12. ‘The Sincere Christian's Guide in the choice of a Religion,’ 1734, 12mo, edited by Charles Dodd, the ecclesiastical historian (Catholicon, 1817, iv. 122).
  13. ‘A Confutation of the Latitudinarian System,’ manuscript, fol. Dodd prepared it for publication, and wrote the preface and notes.
  14. ‘Queries, or an Appeal to Common Sense, in order to estimate the Proceedings of those who separated from the Church of Rome,’ printed in the ‘Catholicon’ for 1817, iv. 101–12, 153–6, 270–4, v. 46–54, 94–9, 129–37, 176–82.
  15. ‘An Inquiry, which, amongst the several Divisions of Christians, takes the surest Way of knowing and teaching the Truth of Christ and his Gospel,’ London, 1820, 12mo, from an original manuscript in the library of St. Mary's College, Oscott.
  16. ‘A Seasonable Discourse about Religion in the present Conjuncture. By J. G.,’ London, 1689, 4to, has been attributed to Goter.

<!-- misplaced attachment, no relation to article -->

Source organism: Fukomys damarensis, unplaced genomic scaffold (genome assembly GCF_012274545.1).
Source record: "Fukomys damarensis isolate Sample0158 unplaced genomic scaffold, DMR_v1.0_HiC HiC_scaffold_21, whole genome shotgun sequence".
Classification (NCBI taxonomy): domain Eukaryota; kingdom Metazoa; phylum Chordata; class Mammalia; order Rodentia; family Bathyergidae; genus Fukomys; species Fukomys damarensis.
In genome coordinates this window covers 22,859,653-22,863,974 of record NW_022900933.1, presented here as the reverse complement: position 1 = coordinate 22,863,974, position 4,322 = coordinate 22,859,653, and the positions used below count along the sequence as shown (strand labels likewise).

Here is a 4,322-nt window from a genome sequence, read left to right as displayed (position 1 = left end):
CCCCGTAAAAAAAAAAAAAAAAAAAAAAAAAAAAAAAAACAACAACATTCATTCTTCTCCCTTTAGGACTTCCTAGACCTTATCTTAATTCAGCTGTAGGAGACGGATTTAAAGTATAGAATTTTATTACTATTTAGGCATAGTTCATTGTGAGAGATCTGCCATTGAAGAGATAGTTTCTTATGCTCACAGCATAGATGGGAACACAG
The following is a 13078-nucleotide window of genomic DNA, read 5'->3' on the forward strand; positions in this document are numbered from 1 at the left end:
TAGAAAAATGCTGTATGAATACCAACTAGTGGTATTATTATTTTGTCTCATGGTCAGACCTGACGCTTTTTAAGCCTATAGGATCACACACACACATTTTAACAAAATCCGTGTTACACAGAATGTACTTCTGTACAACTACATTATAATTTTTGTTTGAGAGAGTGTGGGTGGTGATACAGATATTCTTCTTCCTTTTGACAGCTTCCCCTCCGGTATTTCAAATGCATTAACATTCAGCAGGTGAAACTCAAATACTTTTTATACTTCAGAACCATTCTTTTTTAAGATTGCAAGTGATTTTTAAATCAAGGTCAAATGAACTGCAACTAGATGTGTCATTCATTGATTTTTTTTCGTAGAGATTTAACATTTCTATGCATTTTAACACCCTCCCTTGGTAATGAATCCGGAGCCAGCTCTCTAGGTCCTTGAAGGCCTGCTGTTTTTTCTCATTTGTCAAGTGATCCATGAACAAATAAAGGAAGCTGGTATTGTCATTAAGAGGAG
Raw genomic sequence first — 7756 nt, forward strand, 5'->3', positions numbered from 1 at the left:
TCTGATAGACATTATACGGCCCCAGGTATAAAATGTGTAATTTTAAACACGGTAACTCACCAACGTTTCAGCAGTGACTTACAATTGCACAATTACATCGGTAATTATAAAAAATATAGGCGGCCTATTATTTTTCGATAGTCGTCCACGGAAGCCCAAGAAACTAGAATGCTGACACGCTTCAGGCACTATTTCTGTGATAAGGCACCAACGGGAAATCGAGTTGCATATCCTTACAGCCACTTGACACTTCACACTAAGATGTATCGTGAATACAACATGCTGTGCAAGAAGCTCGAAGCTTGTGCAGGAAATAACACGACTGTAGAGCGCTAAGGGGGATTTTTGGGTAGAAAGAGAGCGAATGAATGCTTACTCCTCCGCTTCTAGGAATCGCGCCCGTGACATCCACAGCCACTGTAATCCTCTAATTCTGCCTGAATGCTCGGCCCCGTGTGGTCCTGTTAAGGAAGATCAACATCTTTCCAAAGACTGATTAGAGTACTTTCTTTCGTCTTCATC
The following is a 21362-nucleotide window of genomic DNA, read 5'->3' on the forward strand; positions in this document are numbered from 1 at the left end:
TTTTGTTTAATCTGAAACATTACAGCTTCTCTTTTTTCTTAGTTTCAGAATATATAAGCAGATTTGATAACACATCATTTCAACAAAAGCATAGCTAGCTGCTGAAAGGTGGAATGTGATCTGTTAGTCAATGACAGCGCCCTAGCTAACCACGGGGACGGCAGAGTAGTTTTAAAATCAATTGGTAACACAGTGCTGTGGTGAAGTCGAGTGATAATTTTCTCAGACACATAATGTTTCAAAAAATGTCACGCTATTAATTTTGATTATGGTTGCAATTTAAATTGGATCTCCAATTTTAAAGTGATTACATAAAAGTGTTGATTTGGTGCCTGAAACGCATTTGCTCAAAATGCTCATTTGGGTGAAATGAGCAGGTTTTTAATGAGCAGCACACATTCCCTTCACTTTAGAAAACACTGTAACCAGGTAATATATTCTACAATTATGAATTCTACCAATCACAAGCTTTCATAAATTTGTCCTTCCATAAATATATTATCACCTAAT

17. ‘Spiritual Works,’ edited by the Rev. William Crathorne, 16 vols. London, 1718, 1726, 1736, 12mo; 16 vols. Newcastle and London [1740?]; 16 vols. Newcastle, 1790, 12mo. This last edition was prepared by the Rev. Thomas Eyre (1748–1810) [q. v.]

Dodd erroneously credits Goter with ‘Reason and Authority; or the Motives of a late Protestant's Reconciliation to the Catholic Church,’ 1687. It was really written by Joshua Basset [q. v.]

[Jones's Popery Tracts, pp. 102, 105, 111, 148, 154, 165, 166, 234, 298, 301 (art. 236), 343, 389; Dodd's Church Hist. iii. 482; Chambers's Biog. Illustr. of Worcestershire, p. 495; Husenbeth's Colleges and Convents, p. 21; Notes and Queries, 2nd ser. i. 510; Barnard's Life of Challoner, p. 2; Milner's Life of Challoner, pp. 3, 4; Goter's Spiritual Works; Gillow's Bibl. Dict.; Milner's Funeral Discourse on Bishop Challoner; Catholicon for 1817; Lingard's Hist. of England, x. 226; Panzani's Memoirs, p. 380; Catholic Magazine and Review, vi. 154; Butler's Hist. Memoirs of the English Catholics, 1822, iv. 425.]

T. C.